Newspapers with Style, without ‘Rules’

Salon.com
Garrison Keillor — Salon.com

Garrison Keillor said it in a column earlier this year: Newspapers are about style. Interestingly, the title of this column is “Seven rules for reading the paper.

Keillor writes:

“It seems to me, observing the young in coffee shops, that something is missing from their lives: the fine art of holding a newspaper. They sit staring at computer screens, sometimes with wires coming out of their ears, life passing them by as they drift through MySpace, that encyclopedia of the pathetic, and check out a video of a dog dancing the Macarena. It is so lumpen, so sad that nobody has shown them that opening up a newspaper is the key to looking classy and smart. Never mind the bronze-plated stuff about the role of the press in a democracy — a newspaper, kiddo, is about Style.”

Like “duty,” as in one’s duty to read the newspaper, “rules” is a buzzword that makes many readers’ ears perk up. I’ve been taught that there aren’t any rules in journalism, so I was surprised when I read the headline of Keillor’s piece.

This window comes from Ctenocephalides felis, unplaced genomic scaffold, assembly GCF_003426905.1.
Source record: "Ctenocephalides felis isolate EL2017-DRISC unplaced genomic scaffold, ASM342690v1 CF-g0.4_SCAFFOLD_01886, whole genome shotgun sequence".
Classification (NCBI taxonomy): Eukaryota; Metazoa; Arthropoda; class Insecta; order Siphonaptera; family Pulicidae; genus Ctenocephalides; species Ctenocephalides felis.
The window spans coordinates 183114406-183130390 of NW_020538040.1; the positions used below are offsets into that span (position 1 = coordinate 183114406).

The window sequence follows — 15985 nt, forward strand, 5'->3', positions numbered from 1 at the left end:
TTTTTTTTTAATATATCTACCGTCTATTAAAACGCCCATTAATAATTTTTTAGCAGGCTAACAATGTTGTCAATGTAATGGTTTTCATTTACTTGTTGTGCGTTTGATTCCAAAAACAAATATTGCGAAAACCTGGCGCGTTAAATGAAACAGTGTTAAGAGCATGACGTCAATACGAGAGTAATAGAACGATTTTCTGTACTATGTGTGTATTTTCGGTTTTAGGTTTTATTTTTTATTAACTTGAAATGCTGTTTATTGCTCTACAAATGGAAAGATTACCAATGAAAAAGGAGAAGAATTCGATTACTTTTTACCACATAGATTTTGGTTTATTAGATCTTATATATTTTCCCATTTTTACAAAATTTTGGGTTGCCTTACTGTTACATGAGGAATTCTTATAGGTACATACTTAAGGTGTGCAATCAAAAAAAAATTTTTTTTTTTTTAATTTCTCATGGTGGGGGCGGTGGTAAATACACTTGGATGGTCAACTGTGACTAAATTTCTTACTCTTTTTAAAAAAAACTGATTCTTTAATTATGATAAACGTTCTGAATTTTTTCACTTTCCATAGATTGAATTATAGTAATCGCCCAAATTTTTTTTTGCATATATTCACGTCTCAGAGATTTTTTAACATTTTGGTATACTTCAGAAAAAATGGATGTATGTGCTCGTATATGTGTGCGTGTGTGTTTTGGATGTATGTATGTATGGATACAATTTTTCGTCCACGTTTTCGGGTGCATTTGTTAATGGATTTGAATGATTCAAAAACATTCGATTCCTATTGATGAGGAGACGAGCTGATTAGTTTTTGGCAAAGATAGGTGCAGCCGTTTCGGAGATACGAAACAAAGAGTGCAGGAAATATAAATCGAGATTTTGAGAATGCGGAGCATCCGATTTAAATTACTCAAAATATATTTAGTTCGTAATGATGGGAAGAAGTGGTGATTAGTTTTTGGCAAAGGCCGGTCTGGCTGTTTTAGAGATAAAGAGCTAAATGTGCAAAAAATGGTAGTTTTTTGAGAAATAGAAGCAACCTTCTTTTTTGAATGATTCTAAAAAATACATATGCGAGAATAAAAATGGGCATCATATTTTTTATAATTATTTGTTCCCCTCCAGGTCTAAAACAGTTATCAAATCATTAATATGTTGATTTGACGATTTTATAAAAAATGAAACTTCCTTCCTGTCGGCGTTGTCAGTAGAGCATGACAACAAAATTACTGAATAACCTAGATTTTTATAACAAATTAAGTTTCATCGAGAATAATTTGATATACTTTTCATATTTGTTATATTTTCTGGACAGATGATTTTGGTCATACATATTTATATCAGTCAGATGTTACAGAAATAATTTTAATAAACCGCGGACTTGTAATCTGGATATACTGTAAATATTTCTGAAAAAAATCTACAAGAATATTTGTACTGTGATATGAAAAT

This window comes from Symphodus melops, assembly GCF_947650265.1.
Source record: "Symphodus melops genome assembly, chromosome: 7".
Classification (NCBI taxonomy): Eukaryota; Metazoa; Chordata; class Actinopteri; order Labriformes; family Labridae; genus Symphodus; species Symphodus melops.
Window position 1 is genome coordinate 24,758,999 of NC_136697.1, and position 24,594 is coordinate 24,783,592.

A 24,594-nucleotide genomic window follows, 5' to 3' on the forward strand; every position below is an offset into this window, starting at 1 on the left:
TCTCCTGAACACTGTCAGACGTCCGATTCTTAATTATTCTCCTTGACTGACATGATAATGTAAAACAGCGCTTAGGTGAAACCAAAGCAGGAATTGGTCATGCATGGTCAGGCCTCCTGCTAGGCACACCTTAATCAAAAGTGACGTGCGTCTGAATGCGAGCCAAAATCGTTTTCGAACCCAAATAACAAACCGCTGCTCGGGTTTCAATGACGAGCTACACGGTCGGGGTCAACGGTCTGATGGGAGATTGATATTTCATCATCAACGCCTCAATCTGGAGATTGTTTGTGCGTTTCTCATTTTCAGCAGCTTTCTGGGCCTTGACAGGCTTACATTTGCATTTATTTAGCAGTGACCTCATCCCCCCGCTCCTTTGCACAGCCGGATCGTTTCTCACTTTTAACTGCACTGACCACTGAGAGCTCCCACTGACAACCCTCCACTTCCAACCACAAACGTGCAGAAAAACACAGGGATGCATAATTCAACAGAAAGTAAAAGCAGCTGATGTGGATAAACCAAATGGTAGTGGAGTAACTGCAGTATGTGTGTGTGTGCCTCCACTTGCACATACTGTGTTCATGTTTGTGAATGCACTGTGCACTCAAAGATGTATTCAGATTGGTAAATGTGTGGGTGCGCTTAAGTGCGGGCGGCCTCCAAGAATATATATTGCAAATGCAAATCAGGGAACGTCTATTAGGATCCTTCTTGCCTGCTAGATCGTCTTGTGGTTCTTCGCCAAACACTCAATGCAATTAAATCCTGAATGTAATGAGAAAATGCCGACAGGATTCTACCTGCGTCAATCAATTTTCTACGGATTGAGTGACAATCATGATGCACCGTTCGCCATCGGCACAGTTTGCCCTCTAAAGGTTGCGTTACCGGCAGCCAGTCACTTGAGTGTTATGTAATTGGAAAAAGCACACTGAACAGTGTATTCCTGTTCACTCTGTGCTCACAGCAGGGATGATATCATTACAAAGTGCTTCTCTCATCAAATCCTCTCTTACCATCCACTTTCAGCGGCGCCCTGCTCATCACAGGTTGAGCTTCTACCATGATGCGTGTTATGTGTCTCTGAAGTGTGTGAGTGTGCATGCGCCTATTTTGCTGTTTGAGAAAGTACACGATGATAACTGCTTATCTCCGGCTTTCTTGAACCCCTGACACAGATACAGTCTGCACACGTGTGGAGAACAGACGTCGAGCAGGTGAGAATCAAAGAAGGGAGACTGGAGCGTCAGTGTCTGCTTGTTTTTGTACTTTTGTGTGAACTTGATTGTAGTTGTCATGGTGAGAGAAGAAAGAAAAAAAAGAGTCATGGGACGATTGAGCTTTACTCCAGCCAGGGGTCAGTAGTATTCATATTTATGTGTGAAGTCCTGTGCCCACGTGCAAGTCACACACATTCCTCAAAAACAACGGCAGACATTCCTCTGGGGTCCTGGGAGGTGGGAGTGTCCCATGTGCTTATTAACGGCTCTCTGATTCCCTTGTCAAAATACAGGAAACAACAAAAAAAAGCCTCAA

What do you think about Keillor’s piece and the notion of “rules” in journalism?

Published by Mallary Tenore Tarpley

Mallary is a mom of two young kiddos -- Madelyn and Tucker. Mallary absolutely loves being a mom and often writes about the need to find harmony when juggling motherhood and work. Mallary is the Assistant Director of the Knight Center for Journalism in the Americas at the University of Texas at Austin, where she manages the Center's various programs related to distance learning, freedom of expression, and digital journalism. Previously, she was Executive Director of Images & Voices of Hope and Managing Editor of The Poynter Institute’s media news site, Poynter.org. Mallary grew up outside of Boston and graduated from Providence College in Rhode Island. In 2015, she received a certificate in nonprofit management from Duke University. She now lives in beautiful Austin, Texas, with her kids, husband Troy and cat Clara. She's working on a memoir, slowly but surely. You can reach her at mjtenore@gmail.com.

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